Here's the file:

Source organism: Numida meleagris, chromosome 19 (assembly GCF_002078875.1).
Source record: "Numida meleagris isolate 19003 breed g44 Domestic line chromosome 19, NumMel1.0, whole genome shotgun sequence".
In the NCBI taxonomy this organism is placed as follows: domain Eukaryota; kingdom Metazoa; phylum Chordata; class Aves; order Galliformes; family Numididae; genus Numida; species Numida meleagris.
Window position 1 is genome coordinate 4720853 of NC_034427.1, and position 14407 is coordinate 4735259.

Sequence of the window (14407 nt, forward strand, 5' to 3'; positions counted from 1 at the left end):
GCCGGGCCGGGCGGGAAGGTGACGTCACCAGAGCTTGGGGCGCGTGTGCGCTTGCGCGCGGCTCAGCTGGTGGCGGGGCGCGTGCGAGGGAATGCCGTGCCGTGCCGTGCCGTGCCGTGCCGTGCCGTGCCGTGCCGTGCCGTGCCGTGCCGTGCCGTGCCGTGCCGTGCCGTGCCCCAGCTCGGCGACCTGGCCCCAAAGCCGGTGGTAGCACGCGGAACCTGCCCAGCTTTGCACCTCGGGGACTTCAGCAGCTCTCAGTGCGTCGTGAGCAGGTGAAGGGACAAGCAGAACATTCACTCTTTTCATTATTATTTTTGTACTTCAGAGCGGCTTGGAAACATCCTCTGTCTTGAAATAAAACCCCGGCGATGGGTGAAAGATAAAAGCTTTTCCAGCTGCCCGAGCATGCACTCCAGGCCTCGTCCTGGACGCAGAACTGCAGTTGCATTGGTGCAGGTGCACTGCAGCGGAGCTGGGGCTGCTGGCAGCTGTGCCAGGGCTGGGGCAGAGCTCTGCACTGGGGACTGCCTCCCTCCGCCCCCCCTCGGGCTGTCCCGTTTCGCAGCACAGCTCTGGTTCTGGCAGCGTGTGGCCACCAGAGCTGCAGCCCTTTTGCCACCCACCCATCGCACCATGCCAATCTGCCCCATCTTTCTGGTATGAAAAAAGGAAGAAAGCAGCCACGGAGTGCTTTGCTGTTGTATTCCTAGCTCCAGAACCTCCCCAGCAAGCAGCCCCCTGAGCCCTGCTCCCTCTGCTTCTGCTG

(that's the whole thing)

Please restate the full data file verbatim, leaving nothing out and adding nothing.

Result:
Source organism: Numida meleagris, chromosome 19 (assembly GCF_002078875.1).
Source record: "Numida meleagris isolate 19003 breed g44 Domestic line chromosome 19, NumMel1.0, whole genome shotgun sequence".
In the NCBI taxonomy this organism is placed as follows: domain Eukaryota; kingdom Metazoa; phylum Chordata; class Aves; order Galliformes; family Numididae; genus Numida; species Numida meleagris.
Window position 1 is genome coordinate 4720853 of NC_034427.1, and position 14407 is coordinate 4735259.

Sequence of the window (14407 nt, forward strand, 5' to 3'; positions counted from 1 at the left end):
GCCGGGCCGGGCGGGAAGGTGACGTCACCAGAGCTTGGGGCGCGTGTGCGCTTGCGCGCGGCTCAGCTGGTGGCGGGGCGCGTGCGAGGGAATGCCGTGCCGTGCCGTGCCGTGCCGTGCCGTGCCGTGCCGTGCCGTGCCGTGCCGTGCCGTGCCGTGCCGTGCCGTGCCGTGCCCCAGCTCGGCGACCTGGCCCCAAAGCCGGTGGTAGCACGCGGAACCTGCCCAGCTTTGCACCTCGGGGACTTCAGCAGCTCTCAGTGCGTCGTGAGCAGGTGAAGGGACAAGCAGAACATTCACTCTTTTCATTATTATTTTTGTACTTCAGAGCGGCTTGGAAACATCCTCTGTCTTGAAATAAAACCCCGGCGATGGGTGAAAGATAAAAGCTTTTCCAGCTGCCCGAGCATGCACTCCAGGCCTCGTCCTGGACGCAGAACTGCAGTTGCATTGGTGCAGGTGCACTGCAGCGGAGCTGGGGCTGCTGGCAGCTGTGCCAGGGCTGGGGCAGAGCTCTGCACTGGGGACTGCCTCCCTCCGCCCCCCCTCGGGCTGTCCCGTTTCGCAGCACAGCTCTGGTTCTGGCAGCGTGTGGCCACCAGAGCTGCAGCCCTTTTGCCACCCACCCATCGCACCATGCCAATCTGCCCCATCTTTCTGGTATGAAAAAAGGAAGAAAGCAGCCACGGAGTGCTTTGCTGTTGTATTCCTAGCTCCAGAACCTCCCCAGCAAGCAGCCCCCTGAGCCCTGCTCCCTCTGCTTCTGCTG